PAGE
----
Faith Matters Survey, 2011
CitationPutnam, R. D., Sander, T., & Campbell, D. E. (2019, November 19). Faith Matters Survey, 2011.
SummaryThe 2011 Faith Matters Survey was conducted on behalf of Harvard University and the University of Notre Dame by Social Science Research Solutions/SSRS. The survey was generously funded by the John Templeton Foundation. This collection reinterviewed the respondents from 2006 Faith Matters Survey and also surveyed a new sample of respondents, asking questions about their religion (beliefs, belonging and behavior) and their social and political engagement. The data provide precise measurements of religious belief and behavior to help scholars determine their relative stability among different sub-populations and as compared to nonreligious beliefs and behaviors. Some variable names have been modified by the ARDA. Original variable names are in parentheses.
The ARDA has added seven additional variables to the original data set to enhance the users' experience on our site.
Data FileCases: 4069
Weight Variable: WEIGHT07
Data CollectionRecontacts: March 3 - June 13, 2011 and August 26 - September 12, 2011New General Population sample: April 1 - June 12, 2011New Youth sample: April 14 - June 12, 2011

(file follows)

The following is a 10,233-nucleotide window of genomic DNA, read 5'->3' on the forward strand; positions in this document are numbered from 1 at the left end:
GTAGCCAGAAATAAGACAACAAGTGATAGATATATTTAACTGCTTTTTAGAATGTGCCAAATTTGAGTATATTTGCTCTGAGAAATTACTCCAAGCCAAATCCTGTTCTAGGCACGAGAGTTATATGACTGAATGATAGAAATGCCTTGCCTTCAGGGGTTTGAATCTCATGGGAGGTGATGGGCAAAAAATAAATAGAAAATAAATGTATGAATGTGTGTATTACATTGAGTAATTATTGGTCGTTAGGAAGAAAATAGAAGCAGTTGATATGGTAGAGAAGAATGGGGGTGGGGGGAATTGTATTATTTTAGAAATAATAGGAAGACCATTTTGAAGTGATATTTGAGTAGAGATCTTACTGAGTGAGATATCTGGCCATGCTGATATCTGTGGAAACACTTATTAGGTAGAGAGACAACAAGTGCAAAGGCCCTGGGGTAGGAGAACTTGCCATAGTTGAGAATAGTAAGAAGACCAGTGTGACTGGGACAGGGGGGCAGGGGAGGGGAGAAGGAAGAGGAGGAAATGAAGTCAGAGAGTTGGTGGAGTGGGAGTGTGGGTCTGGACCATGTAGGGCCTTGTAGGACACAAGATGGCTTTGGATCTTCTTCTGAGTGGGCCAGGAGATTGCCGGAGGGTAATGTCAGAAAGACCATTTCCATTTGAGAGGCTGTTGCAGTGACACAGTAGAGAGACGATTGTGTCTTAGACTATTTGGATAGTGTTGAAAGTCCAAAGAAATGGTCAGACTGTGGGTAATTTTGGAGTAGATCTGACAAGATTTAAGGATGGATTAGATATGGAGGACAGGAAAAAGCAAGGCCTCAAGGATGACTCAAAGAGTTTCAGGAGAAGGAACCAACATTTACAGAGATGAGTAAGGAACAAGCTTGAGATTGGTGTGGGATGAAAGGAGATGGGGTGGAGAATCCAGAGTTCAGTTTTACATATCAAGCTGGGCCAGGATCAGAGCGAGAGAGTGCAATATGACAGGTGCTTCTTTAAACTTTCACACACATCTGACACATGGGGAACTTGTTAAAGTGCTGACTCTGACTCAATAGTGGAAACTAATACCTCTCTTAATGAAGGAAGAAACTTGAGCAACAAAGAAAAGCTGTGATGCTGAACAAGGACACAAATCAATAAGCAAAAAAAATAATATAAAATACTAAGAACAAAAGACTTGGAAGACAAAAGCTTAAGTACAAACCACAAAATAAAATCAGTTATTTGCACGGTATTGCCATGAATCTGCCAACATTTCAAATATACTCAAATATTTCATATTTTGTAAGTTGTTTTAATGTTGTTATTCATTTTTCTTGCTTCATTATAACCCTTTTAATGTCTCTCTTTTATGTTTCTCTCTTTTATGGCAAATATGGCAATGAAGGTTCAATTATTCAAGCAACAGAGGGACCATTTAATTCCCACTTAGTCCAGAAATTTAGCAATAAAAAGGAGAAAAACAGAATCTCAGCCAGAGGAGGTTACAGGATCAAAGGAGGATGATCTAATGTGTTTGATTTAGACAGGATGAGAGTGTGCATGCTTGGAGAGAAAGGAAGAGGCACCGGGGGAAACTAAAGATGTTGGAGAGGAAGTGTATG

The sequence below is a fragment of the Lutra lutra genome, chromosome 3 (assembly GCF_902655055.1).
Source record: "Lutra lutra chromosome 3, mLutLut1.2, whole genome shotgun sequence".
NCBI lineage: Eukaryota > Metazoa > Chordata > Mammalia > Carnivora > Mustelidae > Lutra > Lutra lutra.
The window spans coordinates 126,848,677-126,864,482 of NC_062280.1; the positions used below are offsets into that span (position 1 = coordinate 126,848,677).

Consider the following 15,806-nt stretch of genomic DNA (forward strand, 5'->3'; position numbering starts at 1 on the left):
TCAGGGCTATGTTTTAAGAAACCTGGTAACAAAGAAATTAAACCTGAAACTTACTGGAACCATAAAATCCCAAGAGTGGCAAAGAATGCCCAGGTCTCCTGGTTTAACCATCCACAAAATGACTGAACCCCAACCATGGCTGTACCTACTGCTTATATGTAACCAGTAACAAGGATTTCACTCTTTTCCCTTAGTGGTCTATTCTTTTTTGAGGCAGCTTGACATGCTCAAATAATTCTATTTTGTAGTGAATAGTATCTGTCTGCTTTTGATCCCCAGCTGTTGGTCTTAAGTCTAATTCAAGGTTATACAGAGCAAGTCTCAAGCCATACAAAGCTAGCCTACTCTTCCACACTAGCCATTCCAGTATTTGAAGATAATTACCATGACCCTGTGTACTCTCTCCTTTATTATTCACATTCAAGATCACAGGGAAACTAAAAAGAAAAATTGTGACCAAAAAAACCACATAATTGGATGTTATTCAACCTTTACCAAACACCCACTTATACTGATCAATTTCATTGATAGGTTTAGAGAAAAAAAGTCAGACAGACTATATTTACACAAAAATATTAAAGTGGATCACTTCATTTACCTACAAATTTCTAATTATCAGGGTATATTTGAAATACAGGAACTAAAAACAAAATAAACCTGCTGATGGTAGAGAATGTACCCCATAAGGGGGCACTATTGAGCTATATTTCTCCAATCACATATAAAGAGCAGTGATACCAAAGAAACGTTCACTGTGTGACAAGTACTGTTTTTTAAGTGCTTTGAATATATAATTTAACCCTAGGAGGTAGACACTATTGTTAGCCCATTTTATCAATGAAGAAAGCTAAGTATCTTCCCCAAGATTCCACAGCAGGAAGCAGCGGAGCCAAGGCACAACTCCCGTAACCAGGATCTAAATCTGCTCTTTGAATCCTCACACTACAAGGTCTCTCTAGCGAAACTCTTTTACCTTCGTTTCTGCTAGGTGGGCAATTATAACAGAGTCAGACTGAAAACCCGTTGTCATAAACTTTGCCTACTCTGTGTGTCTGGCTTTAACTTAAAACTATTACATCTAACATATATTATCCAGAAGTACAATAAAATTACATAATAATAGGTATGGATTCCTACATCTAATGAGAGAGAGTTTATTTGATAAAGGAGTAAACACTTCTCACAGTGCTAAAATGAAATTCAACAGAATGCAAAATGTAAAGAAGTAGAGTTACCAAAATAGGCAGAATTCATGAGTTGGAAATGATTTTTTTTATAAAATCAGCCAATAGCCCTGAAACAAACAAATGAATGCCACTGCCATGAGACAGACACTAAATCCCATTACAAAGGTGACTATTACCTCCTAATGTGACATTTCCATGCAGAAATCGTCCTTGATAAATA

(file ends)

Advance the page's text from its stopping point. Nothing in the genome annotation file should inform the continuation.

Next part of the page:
Original Survey (Instrument)Original survey website
Funded ByJohn Templeton Foundation
Collection ProceduresFor participants from the 2006 Faith Matters Survey who were recontacted to participate in the 2011 survey, data were collected over two stages. In the first stage, respondents were surveyed by phone. In the second stage, respondents were surveyed both over the phone and online. For newly sampled respondents, data were collected via phone.
Sampling ProceduresParticipants from the 2006 Faith Matters Survey were recontacted to participate in this survey, and investigators were able to reach over half of them. Of those who were recontacted, 93% participated in the 2011 survey. The overall reinterview rate is 54%.
In addition to the respondents who were recontacted, two new samples were drawn for the 2011 data. The first new sample is generalizable to the general American adult population, and the second one consists of youth (ages 18-29). The two new samples were selected using a dual-frame landline and cell phone RDD design.
Principal InvestigatorsRobert D. Putnam, Harvard University
Thomas Sander, Harvard University
David E. Campbell, University of Notre Dame